RISK – Two Views
In investment management there are, essentially, two views on risk:
- The correct way: Risk is the potential for loss of capital. That’s it. Risk is defined by either making gains or incurring losses on your investment assets. Unequivocally, this is how most investment managers (and I do in my practice) should define risk in the management of your assets.
- The (unfortunate) Industry-Standard Way: The most common view of risk frequently used by salesman-like, asset aggregators at any of the large banks as well as brokerage firms with initials ML and MS, is to view risk as volatility. Volatility is the daily price movement (up and down) of securities and thus appreciation or depreciation of your aggregate portfolio. The higher the standard deviation (volatility), the higher the risk, according to this industry-standard approach. Simply put, the standard deviation of a market or stock is the percentage amount it is expected to move on average over the course of a given time period (i.e. a day, or year). If a stock has a daily standard deviation of 1%, then according to a normal distribution, 68% of the time it is expected to move within +1% or -1% a day, and 95% of the time it is expected to move within +2% or -2% a day. This statistical method fails to take into account many other risks and has no permanent correlation to true risk (i.e. loss of capital = the correct way). This fact alone should cause one to be concerned by anyone who takes this approach.
Below is the standard graphic (the “efficient frontier”) used to illustrate an average return corresponding to a specific standard deviation. You may be very familiar with this graphic if it was presented to you by your investment-salesman for you to determine your asset allocation (usually the standard 60% Equities/ 40% Fixed Income). You were expected to determine your asset allocation from this graph much like you were selecting your dinner from a restaurant menu. The problem is – it is not that simple. How is one to divine from this graphic and decide their optimal level of risk and thus their chosen average return? No one can ever truly understand all risks in the financial system, regardless of academic pedigree or professional experience. Your salesman who presents this graphic to you is displacing the risk (and thus the liability) on to you! If you choose 60/40, then how is your investment “professional” responsible if it underperforms a portfolio of 80% Equities/ 20% Fixed Income? It is a game that large banks and brokerages foist on to you.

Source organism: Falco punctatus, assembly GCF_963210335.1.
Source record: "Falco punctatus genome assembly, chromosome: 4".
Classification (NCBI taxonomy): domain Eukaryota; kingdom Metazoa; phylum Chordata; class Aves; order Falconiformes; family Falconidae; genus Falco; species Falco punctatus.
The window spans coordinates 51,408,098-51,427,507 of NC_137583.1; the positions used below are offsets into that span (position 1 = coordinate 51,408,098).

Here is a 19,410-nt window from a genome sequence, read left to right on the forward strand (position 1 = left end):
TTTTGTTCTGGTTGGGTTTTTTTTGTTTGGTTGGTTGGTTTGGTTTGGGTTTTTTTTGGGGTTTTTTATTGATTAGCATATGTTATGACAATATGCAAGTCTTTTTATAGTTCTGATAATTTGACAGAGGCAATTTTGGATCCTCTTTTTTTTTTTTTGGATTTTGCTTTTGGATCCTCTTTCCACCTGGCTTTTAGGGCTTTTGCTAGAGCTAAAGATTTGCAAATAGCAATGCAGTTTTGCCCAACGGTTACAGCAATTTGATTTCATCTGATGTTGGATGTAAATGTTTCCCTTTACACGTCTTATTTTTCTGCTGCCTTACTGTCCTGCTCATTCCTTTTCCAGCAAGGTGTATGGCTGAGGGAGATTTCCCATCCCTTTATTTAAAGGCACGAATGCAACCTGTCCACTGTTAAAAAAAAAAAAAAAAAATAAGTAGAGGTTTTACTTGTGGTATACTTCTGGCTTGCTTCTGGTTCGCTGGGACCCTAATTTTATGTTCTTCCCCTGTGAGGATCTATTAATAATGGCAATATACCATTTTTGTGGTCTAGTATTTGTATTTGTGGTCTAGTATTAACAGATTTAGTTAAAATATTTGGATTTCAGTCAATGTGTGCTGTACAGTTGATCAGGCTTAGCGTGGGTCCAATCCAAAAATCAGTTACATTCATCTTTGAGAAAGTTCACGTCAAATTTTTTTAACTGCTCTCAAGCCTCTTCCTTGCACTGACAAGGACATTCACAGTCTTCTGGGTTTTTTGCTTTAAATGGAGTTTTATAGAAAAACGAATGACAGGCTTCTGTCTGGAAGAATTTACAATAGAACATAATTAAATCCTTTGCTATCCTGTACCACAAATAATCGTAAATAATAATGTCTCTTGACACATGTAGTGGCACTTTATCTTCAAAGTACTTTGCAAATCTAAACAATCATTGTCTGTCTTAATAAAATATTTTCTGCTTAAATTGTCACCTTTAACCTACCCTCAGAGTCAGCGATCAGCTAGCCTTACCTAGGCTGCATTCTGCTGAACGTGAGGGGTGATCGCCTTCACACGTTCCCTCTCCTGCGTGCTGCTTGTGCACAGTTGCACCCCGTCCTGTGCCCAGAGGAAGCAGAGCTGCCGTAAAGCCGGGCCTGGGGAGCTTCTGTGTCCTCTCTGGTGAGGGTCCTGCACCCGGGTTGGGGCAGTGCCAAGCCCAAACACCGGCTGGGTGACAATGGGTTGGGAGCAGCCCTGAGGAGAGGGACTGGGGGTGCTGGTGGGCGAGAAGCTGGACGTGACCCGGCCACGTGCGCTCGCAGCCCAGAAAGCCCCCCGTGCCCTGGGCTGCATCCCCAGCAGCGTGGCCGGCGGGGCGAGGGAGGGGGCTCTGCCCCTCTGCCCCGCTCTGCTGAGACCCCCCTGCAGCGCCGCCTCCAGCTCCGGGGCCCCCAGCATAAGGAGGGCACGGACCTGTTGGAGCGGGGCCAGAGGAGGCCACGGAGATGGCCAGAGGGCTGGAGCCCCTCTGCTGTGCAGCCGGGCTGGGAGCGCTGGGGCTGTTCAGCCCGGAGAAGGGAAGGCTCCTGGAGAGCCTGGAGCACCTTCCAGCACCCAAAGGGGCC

Fortunately, there is a better way. Prudent investment managers (such as myself) are adamant that true risk is the loss of capital. If we lose you money, then we should be responsible to make up that loss. There should be no discussion of relative returns versus an index. The bank/ broker salesman line on relative performance usually goes “Well, we lost LESS than the S&P 500 – aren’t we fantastic?” No – not fantastic. You still lost money. The better, more-prudent discussion is to say “We lost you money. We will recoup those losses before we take fees again.” Ask your manager for this arrangement. If they say “No”, then you might want to reconsider who you work with.
Investors naturally fear losses. Loss aversion means that we feel losses between two and two-and-a-half times as strongly as gains. This all makes sense as recouping losses is difficult. The graphic below illustrates the returns needed to recoup losses. For losses below 15%, we can see that subsequent return required to breakeven is nearly 1-to-1. After a 15% loss, however, the results quickly become skewed. A 35% loss requires a subsequent 53.8% gain. A 50% loss requires a 100% gain. For more extreme losses, these values start to get absurd. A 90% loss requires a 900% recovery while a 99% loss requires a 9900% recovery.
The asymmetric nature of this data proves mathematically a very intuitive idea. Namely, protecting against losses is the name of the game when it comes to risk.
So, find an investment manager that does not foist the asset-allocation on you and that takes 100% of the responsibility for losses. These folks are the true fiduciaries in the investment business and will serve you well.
Miller Asset Solutions LLC, www.millerasset.com 434-825-0000